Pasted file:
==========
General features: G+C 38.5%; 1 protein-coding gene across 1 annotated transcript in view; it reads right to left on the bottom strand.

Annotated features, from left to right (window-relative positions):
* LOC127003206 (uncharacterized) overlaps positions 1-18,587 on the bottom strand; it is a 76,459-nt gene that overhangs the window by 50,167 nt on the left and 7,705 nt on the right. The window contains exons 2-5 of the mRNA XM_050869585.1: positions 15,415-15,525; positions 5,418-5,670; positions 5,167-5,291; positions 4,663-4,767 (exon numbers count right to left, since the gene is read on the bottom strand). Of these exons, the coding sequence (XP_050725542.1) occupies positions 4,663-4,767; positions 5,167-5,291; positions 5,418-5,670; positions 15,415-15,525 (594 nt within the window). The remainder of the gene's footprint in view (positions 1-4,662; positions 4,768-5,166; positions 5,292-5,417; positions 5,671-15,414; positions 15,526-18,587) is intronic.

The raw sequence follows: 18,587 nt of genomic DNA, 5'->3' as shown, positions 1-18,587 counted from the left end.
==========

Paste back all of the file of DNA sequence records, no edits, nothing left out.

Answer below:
General features: G+C 38.5%; 1 protein-coding gene across 1 annotated transcript in view; it reads right to left on the bottom strand.

Annotated features, from left to right (window-relative positions):
* LOC127003206 (uncharacterized) overlaps positions 1-18,587 on the bottom strand; it is a 76,459-nt gene that overhangs the window by 50,167 nt on the left and 7,705 nt on the right. The window contains exons 2-5 of the mRNA XM_050869585.1: positions 15,415-15,525; positions 5,418-5,670; positions 5,167-5,291; positions 4,663-4,767 (exon numbers count right to left, since the gene is read on the bottom strand). Of these exons, the coding sequence (XP_050725542.1) occupies positions 4,663-4,767; positions 5,167-5,291; positions 5,418-5,670; positions 15,415-15,525 (594 nt within the window). The remainder of the gene's footprint in view (positions 1-4,662; positions 4,768-5,166; positions 5,292-5,417; positions 5,671-15,414; positions 15,526-18,587) is intronic.

The raw sequence follows: 18,587 nt of genomic DNA, 5'->3' as shown, positions 1-18,587 counted from the left end.